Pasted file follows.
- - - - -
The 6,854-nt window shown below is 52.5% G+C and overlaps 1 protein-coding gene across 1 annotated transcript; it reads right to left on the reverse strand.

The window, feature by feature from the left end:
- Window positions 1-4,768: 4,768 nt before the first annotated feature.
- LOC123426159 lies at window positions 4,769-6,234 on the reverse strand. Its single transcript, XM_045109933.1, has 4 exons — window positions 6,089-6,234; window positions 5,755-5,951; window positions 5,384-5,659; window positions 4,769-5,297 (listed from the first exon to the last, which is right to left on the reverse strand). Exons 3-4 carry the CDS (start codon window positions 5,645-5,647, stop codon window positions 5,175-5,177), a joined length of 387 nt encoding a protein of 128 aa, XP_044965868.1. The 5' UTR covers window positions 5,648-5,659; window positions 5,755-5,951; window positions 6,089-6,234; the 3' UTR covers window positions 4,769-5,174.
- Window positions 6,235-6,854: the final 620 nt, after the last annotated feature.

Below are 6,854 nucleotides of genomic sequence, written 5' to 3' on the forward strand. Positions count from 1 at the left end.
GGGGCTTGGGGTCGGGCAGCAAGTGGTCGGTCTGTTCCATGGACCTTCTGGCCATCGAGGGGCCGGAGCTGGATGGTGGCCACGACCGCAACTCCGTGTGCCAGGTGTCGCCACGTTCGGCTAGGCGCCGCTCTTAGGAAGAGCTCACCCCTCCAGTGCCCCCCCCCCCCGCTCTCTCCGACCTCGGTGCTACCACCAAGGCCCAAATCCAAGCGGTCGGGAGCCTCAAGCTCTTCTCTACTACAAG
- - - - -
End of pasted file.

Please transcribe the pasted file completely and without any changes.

The 6,854-nt window shown below is 52.5% G+C and overlaps 1 protein-coding gene across 1 annotated transcript; it reads right to left on the reverse strand.

The window, feature by feature from the left end:
- Window positions 1-4,768: 4,768 nt before the first annotated feature.
- LOC123426159 lies at window positions 4,769-6,234 on the reverse strand. Its single transcript, XM_045109933.1, has 4 exons — window positions 6,089-6,234; window positions 5,755-5,951; window positions 5,384-5,659; window positions 4,769-5,297 (listed from the first exon to the last, which is right to left on the reverse strand). Exons 3-4 carry the CDS (start codon window positions 5,645-5,647, stop codon window positions 5,175-5,177), a joined length of 387 nt encoding a protein of 128 aa, XP_044965868.1. The 5' UTR covers window positions 5,648-5,659; window positions 5,755-5,951; window positions 6,089-6,234; the 3' UTR covers window positions 4,769-5,174.
- Window positions 6,235-6,854: the final 620 nt, after the last annotated feature.

Below are 6,854 nucleotides of genomic sequence, written 5' to 3' on the forward strand. Positions count from 1 at the left end.
GGGGCTTGGGGTCGGGCAGCAAGTGGTCGGTCTGTTCCATGGACCTTCTGGCCATCGAGGGGCCGGAGCTGGATGGTGGCCACGACCGCAACTCCGTGTGCCAGGTGTCGCCACGTTCGGCTAGGCGCCGCTCTTAGGAAGAGCTCACCCCTCCAGTGCCCCCCCCCCCCGCTCTCTCCGACCTCGGTGCTACCACCAAGGCCCAAATCCAAGCGGTCGGGAGCCTCAAGCTCTTCTCTACTACAAG